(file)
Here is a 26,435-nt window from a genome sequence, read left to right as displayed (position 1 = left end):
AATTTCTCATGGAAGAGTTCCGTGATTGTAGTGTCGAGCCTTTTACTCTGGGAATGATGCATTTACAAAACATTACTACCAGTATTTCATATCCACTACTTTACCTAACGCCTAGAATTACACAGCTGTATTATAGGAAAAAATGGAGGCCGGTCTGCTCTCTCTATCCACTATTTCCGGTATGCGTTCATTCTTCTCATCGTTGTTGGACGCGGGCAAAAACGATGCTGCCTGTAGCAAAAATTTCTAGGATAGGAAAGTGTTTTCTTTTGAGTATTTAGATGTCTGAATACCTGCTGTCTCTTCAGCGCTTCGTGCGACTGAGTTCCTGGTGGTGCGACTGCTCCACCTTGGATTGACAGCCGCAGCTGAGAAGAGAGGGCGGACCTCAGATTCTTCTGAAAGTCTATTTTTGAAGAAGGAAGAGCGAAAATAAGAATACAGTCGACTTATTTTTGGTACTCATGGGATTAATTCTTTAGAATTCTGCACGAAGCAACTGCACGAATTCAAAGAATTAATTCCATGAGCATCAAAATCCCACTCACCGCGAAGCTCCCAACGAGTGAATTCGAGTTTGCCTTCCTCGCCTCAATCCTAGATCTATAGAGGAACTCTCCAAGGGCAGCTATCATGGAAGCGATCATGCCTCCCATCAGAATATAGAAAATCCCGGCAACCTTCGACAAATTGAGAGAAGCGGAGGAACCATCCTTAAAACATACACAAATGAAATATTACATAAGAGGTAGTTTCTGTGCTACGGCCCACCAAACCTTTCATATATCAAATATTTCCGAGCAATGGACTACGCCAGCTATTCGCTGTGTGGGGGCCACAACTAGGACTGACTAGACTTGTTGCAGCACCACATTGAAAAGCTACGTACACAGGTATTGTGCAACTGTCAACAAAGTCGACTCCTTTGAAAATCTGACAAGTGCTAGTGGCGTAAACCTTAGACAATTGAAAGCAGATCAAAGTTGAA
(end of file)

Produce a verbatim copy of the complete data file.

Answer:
Here is a 26,435-nt window from a genome sequence, read left to right as displayed (position 1 = left end):
AATTTCTCATGGAAGAGTTCCGTGATTGTAGTGTCGAGCCTTTTACTCTGGGAATGATGCATTTACAAAACATTACTACCAGTATTTCATATCCACTACTTTACCTAACGCCTAGAATTACACAGCTGTATTATAGGAAAAAATGGAGGCCGGTCTGCTCTCTCTATCCACTATTTCCGGTATGCGTTCATTCTTCTCATCGTTGTTGGACGCGGGCAAAAACGATGCTGCCTGTAGCAAAAATTTCTAGGATAGGAAAGTGTTTTCTTTTGAGTATTTAGATGTCTGAATACCTGCTGTCTCTTCAGCGCTTCGTGCGACTGAGTTCCTGGTGGTGCGACTGCTCCACCTTGGATTGACAGCCGCAGCTGAGAAGAGAGGGCGGACCTCAGATTCTTCTGAAAGTCTATTTTTGAAGAAGGAAGAGCGAAAATAAGAATACAGTCGACTTATTTTTGGTACTCATGGGATTAATTCTTTAGAATTCTGCACGAAGCAACTGCACGAATTCAAAGAATTAATTCCATGAGCATCAAAATCCCACTCACCGCGAAGCTCCCAACGAGTGAATTCGAGTTTGCCTTCCTCGCCTCAATCCTAGATCTATAGAGGAACTCTCCAAGGGCAGCTATCATGGAAGCGATCATGCCTCCCATCAGAATATAGAAAATCCCGGCAACCTTCGACAAATTGAGAGAAGCGGAGGAACCATCCTTAAAACATACACAAATGAAATATTACATAAGAGGTAGTTTCTGTGCTACGGCCCACCAAACCTTTCATATATCAAATATTTCCGAGCAATGGACTACGCCAGCTATTCGCTGTGTGGGGGCCACAACTAGGACTGACTAGACTTGTTGCAGCACCACATTGAAAAGCTACGTACACAGGTATTGTGCAACTGTCAACAAAGTCGACTCCTTTGAAAATCTGACAAGTGCTAGTGGCGTAAACCTTAGACAATTGAAAGCAGATCAAAGTTGAA